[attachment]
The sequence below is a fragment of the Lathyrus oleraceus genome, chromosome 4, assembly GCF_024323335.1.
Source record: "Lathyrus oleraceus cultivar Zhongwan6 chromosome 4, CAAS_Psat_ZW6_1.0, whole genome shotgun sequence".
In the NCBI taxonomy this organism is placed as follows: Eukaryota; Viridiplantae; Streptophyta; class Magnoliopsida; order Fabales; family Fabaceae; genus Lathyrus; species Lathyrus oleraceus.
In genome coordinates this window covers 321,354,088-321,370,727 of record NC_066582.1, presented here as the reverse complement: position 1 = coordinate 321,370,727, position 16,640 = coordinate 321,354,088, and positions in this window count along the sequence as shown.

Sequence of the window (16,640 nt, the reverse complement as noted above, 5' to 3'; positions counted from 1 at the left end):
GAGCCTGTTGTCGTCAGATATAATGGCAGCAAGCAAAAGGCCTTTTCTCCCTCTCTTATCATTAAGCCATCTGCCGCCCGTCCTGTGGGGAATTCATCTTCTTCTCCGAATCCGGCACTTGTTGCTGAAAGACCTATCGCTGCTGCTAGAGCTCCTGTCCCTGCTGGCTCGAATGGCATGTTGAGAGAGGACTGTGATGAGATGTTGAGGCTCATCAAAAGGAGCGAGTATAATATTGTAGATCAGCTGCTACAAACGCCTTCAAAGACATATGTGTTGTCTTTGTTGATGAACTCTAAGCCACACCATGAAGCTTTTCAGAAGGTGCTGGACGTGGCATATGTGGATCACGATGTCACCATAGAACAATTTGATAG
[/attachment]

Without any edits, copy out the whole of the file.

The sequence below is a fragment of the Lathyrus oleraceus genome, chromosome 4, assembly GCF_024323335.1.
Source record: "Lathyrus oleraceus cultivar Zhongwan6 chromosome 4, CAAS_Psat_ZW6_1.0, whole genome shotgun sequence".
In the NCBI taxonomy this organism is placed as follows: Eukaryota; Viridiplantae; Streptophyta; class Magnoliopsida; order Fabales; family Fabaceae; genus Lathyrus; species Lathyrus oleraceus.
In genome coordinates this window covers 321,354,088-321,370,727 of record NC_066582.1, presented here as the reverse complement: position 1 = coordinate 321,370,727, position 16,640 = coordinate 321,354,088, and positions in this window count along the sequence as shown.

Sequence of the window (16,640 nt, the reverse complement as noted above, 5' to 3'; positions counted from 1 at the left end):
GAGCCTGTTGTCGTCAGATATAATGGCAGCAAGCAAAAGGCCTTTTCTCCCTCTCTTATCATTAAGCCATCTGCCGCCCGTCCTGTGGGGAATTCATCTTCTTCTCCGAATCCGGCACTTGTTGCTGAAAGACCTATCGCTGCTGCTAGAGCTCCTGTCCCTGCTGGCTCGAATGGCATGTTGAGAGAGGACTGTGATGAGATGTTGAGGCTCATCAAAAGGAGCGAGTATAATATTGTAGATCAGCTGCTACAAACGCCTTCAAAGACATATGTGTTGTCTTTGTTGATGAACTCTAAGCCACACCATGAAGCTTTTCAGAAGGTGCTGGACGTGGCATATGTGGATCACGATGTCACCATAGAACAATTTGATAG